Personal profile


I obtained a BSc in Biomedical Sciences at the University of Wuerzburg, Germany followed by an MSc by Research also in Biomedical Sciences at the University of Edinburgh. After a temporary R&D position at Novartis, Switzerland, I completed my PhD in 2016 at the University of Edinburgh with Steve Anderton, investigating regulatory T cell function in inflammatory disease using laboratory mouse models. In my first postdoctoral position in Richard Mellanby’s lab, also at the University of Edinburgh, I investigated tolerance mechanisms through which dendritic cells modulate potentially autopathogenic T cells.
In order to gain a more holistic understanding of the factors shaping the immune system, I took up my second postdoctoral position at the University of Manchester with Kathryn Else, to study the drivers of immune variation in a wild, free-living house mouse population. Through this post and a NERC Discipline Hopping Award in 2022 with geographer Angela Harris and ecologist Susanne Shultz, I have been able to establish myself in the interdisciplinary research area of ecoimmunology, which complements traditional laboratory research, veterinary and human studies, as well as conservation research. I have recently been awarded a Wellcome and University of Manchester EDI Perera Fellowship.

Research interests

The majority of immunological knowledge we have today has been gained from laboratory studies, primarily using inbred mouse strains as model organisms held under defined conditions. This approach is instrumental in gaining precise mechanistic insight into how the immune system functions. Yet, animals, including humans, live in an uncontrolled environment and contend with a multitude of environmental changes and challenges at once, and across their lifetime. With a strong background in mechanistic immunology, I have turned towards the discipline of Ecoimmunology, an upcoming interdisciplinary research area which aims to understand the causes and consequences of immune variation by studying wild or semi-wild animals. The incorporation of naturally-occurring environmental and host-intrinsic variables more closely represents how an animal’s immune system is shaped throughout a lifetime. This is achieved by combining the seemingly opposing strengths of ecology (uncovering broad patterns within a naturally diverse study population) and immunology (mechanistic insight into immune functions by minimising variation in a controlled model system). Within the framework of the One Health approach, building bridges across these two disciplines and insights from this work will have implications for both public health and livestock/wild animal health and thereby conservation efforts.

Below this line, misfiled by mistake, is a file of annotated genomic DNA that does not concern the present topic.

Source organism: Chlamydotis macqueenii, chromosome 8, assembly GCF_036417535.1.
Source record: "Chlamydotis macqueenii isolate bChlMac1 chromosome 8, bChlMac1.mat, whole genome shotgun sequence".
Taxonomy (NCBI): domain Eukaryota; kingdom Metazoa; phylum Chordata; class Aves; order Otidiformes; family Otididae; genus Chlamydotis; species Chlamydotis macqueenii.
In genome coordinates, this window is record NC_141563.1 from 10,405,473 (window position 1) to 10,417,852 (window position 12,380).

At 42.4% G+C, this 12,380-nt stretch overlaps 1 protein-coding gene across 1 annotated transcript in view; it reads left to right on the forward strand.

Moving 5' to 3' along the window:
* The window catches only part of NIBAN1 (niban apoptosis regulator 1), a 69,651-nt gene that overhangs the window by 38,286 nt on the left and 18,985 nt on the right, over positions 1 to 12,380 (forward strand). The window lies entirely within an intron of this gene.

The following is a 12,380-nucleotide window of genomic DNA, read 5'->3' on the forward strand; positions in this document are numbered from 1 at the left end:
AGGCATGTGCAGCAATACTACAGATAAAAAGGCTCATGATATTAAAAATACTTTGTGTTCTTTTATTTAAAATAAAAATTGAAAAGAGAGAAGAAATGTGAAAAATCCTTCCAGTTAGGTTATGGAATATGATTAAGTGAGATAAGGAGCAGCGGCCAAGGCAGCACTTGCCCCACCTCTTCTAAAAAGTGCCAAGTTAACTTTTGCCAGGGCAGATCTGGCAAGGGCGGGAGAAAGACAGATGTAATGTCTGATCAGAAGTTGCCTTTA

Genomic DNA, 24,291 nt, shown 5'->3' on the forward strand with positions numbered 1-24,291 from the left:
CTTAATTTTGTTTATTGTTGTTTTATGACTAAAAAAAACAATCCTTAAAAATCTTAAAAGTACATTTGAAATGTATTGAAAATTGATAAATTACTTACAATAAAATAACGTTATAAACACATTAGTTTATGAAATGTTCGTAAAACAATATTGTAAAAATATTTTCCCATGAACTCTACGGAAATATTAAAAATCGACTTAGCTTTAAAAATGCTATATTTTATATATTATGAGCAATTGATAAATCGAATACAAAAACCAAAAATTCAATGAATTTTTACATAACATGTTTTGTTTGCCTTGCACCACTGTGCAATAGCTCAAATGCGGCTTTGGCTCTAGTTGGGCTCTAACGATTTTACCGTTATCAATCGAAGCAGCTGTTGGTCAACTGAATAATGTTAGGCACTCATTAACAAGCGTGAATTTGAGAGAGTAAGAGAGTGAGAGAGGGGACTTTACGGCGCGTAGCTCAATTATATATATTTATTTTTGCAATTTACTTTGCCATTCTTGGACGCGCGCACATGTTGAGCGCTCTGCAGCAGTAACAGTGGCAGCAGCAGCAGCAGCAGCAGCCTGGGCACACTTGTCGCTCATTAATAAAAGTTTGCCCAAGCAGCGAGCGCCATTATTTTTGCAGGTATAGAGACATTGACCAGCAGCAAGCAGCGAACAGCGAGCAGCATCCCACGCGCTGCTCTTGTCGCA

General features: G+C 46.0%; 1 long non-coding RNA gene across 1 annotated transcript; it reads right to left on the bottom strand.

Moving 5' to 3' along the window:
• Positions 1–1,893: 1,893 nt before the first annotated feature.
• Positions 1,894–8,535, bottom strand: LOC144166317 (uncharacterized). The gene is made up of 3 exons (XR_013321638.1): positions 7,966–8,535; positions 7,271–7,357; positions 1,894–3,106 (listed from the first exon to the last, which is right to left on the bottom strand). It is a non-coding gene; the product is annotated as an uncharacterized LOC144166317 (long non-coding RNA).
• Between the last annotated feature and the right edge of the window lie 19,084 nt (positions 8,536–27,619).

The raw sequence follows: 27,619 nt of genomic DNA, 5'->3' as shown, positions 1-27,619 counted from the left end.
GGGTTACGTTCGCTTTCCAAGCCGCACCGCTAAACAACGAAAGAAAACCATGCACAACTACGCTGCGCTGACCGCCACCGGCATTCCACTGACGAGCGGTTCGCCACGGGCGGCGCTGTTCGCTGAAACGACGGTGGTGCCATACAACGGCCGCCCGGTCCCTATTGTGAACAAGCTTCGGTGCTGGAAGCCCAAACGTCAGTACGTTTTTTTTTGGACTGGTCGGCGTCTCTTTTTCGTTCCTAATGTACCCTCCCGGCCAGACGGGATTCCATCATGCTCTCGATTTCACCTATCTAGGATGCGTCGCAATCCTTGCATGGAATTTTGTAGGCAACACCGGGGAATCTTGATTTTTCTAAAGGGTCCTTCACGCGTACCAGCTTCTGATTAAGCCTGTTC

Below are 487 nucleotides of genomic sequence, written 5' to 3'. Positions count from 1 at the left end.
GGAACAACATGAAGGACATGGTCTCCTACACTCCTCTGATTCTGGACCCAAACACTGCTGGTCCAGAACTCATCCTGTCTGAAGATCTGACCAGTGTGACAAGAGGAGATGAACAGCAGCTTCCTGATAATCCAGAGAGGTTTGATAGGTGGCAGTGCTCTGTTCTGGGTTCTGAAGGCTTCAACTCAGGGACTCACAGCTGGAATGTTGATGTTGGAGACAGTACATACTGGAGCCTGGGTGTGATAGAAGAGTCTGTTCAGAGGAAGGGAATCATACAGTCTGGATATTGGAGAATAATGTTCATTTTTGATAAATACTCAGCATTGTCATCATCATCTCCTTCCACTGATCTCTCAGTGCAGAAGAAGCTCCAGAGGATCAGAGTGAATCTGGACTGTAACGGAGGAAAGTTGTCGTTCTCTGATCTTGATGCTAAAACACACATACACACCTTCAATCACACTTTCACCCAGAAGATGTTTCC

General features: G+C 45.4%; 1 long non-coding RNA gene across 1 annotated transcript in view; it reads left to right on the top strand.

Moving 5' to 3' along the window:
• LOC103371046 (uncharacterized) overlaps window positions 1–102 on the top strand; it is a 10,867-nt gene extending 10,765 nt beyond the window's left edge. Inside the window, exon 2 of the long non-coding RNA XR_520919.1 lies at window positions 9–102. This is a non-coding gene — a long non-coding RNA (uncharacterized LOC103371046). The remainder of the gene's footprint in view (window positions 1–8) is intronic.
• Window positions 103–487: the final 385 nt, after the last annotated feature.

I have a long-standing interest in immune tolerance, immune regulation and regeneration and how these are shaped by environmental factors. Especially at barrier sites such as the gut, which are constantly exposed to external stimuli, the immune system has the challenging role of striking the balance between controlling infections, promoting immunological tolerance against innocuous or commensal antigens, and limiting immunopathology. By combining mechanistic immunology with field-based ecological study design, I aim to investigate how immune regulation is achieved and maintained under diverse pressures in animals in their natural habitat. In future, I aim to build on these insights through comparative studies across species and habitats, as well as through field-to-lab and lab-to-field experimental designs, to enable a holistic understanding of the factors supporting immune tolerance, regulation and regeneration and thereby health.

Memberships of committees and professional bodies

  • SBS Equality, Diversity & Inclusion Committee
  • British Society for Immunology
  • British Ecological Society
  • British Society for Parasitology

Expertise related to UN Sustainable Development Goals

In 2015, UN member states agreed to 17 global Sustainable Development Goals (SDGs) to end poverty, protect the planet and ensure prosperity for all. This person’s work contributes towards the following SDG(s):

  • SDG 3 - Good Health and Well-being
  • SDG 8 - Decent Work and Economic Growth

Research Beacons, Institutes and Platforms

  • Lydia Becker Institute


  • Ecoimmunology
  • Immune variation
  • Immune regulation
  • Immune tolerance
  • Tissue regeneration
  • Parasites
  • One Health


Dive into the research topics where Iris Mair is active. These topic labels come from the works of this person. Together they form a unique fingerprint.
  • 1 Similar Profiles

Collaborations and top research areas from the last five years

Recent external collaboration on country/territory level. Dive into details by clicking on the dots or